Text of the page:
President: Poles regained independence despite three failed uprisings
When Poland fought for independent statehood after World War I, few believed it would succeed after three failed uprisings, President Andrzej Duda said on Monday at the UN's Geneva office.
Andrzej Duda and First Lady Agata Kornhauser-Duda were at the Geneva UN seat for a gala concert marking Poland's independence centenary.
"A hundred years ago, as our forefathers fought for Poland's return to the world map on the still-smouldering fronts of World War One, few believed statehood could be restored after three failed uprisings. In this immensely important year for Poland, it is a great honour and joy to be able to meet (...) here in the Palace of Nations in Geneva, in this very symbolic place, (...) almost exactly a century after events of extraordinary importance for the Poles," the president said before the concert.
"It is a fact that after three failed uprisings few believed (Poland) could regain its statehood, that it could free itself from the overpowering rule of its partitioners, Prussia, Austria and Russia. But there were also unbroken, patriotically-minded people, who believed it was possible. And they were among others inspired by the magnificent music created by Polish composers, including during the 123 years in which Poland was absent from the map," Andrzej Duda said.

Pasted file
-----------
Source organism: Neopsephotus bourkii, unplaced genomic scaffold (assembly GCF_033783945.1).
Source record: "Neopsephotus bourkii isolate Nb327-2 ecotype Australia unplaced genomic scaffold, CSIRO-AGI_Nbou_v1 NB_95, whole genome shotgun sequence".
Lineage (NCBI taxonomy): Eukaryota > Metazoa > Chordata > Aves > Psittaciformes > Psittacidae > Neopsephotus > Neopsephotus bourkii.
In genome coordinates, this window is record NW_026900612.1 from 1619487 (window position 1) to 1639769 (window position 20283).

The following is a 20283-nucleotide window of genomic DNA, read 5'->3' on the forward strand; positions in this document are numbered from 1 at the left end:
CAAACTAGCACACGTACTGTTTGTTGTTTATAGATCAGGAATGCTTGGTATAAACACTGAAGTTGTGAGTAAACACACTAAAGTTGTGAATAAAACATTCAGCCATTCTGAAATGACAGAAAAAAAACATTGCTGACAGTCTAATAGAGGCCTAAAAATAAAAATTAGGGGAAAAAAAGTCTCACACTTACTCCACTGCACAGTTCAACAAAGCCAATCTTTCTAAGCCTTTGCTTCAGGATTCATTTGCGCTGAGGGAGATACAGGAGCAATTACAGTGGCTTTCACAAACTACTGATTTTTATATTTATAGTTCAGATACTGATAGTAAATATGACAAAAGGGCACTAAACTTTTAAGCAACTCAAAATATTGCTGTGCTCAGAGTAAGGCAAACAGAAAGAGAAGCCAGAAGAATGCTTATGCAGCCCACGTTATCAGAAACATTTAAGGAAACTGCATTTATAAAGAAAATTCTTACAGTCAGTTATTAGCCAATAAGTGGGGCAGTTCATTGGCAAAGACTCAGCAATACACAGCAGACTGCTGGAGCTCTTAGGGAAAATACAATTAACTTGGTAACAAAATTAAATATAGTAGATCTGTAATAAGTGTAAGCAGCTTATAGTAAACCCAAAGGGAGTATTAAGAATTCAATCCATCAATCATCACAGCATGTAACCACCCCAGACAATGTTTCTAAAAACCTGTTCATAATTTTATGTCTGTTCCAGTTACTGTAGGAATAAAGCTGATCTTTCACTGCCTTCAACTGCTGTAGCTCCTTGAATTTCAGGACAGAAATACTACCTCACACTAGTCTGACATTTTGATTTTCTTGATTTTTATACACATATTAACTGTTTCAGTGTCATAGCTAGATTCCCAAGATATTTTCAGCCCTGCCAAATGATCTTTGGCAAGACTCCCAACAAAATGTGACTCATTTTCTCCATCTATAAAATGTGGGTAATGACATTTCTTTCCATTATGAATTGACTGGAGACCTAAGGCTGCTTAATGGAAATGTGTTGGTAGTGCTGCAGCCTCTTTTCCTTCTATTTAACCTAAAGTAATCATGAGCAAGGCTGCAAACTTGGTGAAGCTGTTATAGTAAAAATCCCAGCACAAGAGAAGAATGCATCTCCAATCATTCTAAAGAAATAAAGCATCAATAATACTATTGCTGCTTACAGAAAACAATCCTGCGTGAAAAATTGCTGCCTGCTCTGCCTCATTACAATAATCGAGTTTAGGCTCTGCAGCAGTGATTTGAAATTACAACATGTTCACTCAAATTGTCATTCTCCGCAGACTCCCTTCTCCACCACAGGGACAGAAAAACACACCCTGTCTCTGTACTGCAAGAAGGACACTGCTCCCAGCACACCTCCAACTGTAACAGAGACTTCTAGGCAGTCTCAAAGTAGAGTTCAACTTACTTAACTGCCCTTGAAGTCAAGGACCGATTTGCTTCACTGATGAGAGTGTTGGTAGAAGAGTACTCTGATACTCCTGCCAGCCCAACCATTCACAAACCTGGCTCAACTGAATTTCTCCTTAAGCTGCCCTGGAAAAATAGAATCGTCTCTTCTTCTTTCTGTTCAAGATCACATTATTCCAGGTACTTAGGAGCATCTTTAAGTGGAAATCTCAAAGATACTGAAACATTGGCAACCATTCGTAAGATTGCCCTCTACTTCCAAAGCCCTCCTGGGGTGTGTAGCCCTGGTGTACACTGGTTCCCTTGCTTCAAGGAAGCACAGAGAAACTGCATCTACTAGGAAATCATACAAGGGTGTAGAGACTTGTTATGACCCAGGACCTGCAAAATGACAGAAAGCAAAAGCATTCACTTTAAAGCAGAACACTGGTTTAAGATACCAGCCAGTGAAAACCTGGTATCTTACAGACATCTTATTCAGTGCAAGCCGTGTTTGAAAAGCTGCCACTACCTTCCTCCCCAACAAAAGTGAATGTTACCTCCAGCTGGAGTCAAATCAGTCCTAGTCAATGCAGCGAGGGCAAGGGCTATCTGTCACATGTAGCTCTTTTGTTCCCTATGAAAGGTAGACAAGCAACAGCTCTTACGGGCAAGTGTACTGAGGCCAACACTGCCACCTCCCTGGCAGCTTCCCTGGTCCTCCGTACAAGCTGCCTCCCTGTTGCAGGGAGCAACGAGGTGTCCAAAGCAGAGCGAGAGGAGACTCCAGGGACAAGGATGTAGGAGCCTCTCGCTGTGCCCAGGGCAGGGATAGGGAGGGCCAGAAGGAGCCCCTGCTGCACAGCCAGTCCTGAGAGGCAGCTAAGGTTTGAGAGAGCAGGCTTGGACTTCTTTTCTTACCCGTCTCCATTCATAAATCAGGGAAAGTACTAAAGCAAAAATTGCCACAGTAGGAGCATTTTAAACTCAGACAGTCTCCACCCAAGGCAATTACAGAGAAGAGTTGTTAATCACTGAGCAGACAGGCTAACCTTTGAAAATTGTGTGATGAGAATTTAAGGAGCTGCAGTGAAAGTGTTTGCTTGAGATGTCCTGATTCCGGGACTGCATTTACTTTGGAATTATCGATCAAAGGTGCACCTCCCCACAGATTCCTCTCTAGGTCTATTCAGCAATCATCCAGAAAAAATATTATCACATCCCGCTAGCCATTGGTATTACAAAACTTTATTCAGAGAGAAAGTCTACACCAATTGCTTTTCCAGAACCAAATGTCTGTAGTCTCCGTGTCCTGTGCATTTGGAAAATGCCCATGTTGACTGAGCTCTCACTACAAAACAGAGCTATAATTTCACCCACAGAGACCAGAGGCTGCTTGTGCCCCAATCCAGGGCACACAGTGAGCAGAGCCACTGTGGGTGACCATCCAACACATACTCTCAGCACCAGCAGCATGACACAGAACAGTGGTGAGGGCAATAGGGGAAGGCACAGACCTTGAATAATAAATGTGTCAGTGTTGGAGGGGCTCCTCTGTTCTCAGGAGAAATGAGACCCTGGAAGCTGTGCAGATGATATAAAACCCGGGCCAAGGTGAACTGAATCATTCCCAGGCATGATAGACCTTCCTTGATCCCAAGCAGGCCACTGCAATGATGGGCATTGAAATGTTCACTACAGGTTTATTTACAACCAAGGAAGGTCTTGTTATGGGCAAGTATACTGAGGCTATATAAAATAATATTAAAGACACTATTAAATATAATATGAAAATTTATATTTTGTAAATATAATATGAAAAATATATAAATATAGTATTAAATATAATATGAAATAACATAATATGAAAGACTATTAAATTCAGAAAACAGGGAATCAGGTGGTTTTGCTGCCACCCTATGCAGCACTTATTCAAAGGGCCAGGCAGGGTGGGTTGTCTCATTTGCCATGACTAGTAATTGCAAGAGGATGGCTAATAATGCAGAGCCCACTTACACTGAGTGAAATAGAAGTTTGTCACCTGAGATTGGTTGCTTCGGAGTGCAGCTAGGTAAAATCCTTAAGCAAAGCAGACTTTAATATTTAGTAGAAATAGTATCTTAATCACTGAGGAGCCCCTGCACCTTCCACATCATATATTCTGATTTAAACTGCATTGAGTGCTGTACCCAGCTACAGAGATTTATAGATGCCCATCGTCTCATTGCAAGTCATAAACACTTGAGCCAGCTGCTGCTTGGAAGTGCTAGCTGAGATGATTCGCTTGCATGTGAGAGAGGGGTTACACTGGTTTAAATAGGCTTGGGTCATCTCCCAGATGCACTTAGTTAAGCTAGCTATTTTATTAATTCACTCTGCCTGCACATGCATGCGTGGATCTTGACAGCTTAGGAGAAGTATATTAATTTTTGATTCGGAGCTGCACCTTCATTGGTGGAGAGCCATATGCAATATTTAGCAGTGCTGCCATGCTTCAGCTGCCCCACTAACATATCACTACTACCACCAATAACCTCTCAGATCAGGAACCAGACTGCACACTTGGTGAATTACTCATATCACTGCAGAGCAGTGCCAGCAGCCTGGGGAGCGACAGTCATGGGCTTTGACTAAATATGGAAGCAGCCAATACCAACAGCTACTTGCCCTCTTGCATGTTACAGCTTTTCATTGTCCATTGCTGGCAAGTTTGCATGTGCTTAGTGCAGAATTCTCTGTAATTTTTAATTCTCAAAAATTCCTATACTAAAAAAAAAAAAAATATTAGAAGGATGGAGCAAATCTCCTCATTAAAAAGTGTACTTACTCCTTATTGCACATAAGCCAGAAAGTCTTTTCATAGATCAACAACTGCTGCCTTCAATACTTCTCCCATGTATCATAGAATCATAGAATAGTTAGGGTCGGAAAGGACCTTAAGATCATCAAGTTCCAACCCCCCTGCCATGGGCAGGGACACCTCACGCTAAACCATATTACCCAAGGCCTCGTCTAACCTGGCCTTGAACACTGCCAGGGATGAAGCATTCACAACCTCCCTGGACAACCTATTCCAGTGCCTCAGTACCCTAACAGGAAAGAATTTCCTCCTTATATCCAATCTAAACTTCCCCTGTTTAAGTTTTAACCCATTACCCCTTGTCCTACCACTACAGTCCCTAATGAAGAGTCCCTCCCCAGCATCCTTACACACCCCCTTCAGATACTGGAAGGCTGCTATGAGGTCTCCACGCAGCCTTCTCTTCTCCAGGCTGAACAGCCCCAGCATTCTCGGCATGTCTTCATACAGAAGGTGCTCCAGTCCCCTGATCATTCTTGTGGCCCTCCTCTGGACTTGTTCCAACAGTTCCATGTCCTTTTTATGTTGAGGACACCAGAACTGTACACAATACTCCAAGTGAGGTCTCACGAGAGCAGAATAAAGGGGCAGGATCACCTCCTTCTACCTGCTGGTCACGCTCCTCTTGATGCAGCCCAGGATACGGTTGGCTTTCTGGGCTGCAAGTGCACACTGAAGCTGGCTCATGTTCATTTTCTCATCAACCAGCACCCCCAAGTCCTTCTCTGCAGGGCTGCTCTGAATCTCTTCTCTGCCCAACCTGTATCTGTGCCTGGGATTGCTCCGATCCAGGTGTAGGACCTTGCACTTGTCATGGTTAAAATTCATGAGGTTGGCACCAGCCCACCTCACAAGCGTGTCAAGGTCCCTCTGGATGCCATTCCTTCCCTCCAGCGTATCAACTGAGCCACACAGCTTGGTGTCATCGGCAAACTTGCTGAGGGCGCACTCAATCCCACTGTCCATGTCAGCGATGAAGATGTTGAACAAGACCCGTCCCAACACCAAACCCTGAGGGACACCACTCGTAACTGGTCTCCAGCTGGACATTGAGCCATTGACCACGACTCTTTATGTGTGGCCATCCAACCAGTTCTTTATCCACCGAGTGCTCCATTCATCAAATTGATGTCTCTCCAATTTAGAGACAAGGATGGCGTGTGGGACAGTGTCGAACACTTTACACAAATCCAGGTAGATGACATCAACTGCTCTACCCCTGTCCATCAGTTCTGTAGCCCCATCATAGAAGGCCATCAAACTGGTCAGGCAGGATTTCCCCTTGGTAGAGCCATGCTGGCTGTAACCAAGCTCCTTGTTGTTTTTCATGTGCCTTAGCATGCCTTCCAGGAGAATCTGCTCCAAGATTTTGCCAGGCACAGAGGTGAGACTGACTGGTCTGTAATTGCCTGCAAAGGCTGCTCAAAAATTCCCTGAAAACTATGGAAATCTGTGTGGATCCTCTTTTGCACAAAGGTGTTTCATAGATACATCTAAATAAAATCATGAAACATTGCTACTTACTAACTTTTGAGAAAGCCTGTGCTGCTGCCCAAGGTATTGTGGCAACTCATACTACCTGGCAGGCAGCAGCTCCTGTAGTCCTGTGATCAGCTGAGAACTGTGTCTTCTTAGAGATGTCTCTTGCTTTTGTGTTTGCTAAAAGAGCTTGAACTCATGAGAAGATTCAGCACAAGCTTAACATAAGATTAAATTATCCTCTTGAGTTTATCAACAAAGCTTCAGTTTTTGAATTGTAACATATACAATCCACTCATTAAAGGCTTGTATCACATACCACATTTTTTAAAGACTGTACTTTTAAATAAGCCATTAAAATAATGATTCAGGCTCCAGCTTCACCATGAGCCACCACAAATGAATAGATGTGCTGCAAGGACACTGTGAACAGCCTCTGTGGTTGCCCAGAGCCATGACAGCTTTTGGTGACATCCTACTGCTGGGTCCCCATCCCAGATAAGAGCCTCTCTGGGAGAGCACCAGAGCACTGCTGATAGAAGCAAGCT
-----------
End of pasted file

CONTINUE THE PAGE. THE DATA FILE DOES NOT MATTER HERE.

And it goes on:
President observed that the Geneva centenary concert reflected the Polish spirit and Poland as a reborn state which today strove to develop further.
"This, precisely, is Poland. A country that was reborn and which today wants to grow with its head held high, and cooperate with others to the best of its abilities. Conscious of its place in the world, conscious of its place in Europe and conscious of the role this obliges it to assume," Andrzej Duda declared.
Commenting on the UN's international role, President Duda pointed out that over many decades the organisation "has displayed unceasing concern for world peace, mutual recognition, the dignity of nations and states, and equality," and observed that today Poles could enter the UN seat "as free people living in a free country, a sovereign, independent state of proud people."
The concert among others featured works by Polish composers Ignacy Jan Paderewski, Fryderyk Chopin, and Stanisław Moniuszko.
Before the gala, Duda spoke with the director-general of the UN in Geneva, Michel Moeller, and laid flowers at a memorial to Paderewski, who was Poland's first prime minister after World War I and the Polish delegate to the UN's predecessor, the League of Nations. (PAP/KG)